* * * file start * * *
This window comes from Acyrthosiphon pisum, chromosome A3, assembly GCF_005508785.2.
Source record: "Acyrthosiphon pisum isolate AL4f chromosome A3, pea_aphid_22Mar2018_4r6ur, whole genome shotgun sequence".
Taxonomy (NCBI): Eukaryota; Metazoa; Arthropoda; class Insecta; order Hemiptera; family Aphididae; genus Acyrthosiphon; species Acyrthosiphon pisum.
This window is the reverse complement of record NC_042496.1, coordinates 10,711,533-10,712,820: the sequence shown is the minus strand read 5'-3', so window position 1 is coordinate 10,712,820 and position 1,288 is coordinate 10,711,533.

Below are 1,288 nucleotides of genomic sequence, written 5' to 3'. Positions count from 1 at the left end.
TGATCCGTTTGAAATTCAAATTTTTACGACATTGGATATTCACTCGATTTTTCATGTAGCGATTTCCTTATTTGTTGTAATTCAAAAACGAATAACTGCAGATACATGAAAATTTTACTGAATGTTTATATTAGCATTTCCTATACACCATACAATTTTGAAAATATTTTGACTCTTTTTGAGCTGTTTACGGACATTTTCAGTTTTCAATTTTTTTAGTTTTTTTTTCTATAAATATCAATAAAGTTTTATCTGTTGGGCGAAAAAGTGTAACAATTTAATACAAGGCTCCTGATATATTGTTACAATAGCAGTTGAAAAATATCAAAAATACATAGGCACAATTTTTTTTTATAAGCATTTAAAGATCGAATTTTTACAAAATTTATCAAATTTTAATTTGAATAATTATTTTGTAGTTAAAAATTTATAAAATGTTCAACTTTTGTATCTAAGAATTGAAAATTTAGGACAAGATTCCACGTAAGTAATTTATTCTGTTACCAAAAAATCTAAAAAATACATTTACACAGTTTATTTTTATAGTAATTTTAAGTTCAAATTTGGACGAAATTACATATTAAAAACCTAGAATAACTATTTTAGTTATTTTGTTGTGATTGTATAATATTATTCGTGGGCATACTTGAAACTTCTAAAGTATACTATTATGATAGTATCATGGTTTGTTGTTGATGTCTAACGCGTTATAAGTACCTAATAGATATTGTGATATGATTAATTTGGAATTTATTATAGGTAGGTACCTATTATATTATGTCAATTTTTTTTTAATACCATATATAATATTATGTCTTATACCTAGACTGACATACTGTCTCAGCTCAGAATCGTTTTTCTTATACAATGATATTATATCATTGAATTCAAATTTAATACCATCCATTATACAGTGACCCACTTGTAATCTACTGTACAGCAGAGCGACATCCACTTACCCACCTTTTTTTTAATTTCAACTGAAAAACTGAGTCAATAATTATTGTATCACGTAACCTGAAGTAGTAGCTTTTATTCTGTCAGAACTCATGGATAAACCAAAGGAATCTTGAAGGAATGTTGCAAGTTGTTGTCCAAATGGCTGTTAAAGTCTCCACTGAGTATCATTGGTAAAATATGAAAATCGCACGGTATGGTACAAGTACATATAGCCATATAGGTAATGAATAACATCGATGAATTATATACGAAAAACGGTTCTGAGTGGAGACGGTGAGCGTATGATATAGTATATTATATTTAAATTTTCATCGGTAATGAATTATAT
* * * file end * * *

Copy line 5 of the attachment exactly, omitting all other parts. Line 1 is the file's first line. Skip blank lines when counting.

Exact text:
Below are 1,288 nucleotides of genomic sequence, written 5' to 3'. Positions count from 1 at the left end.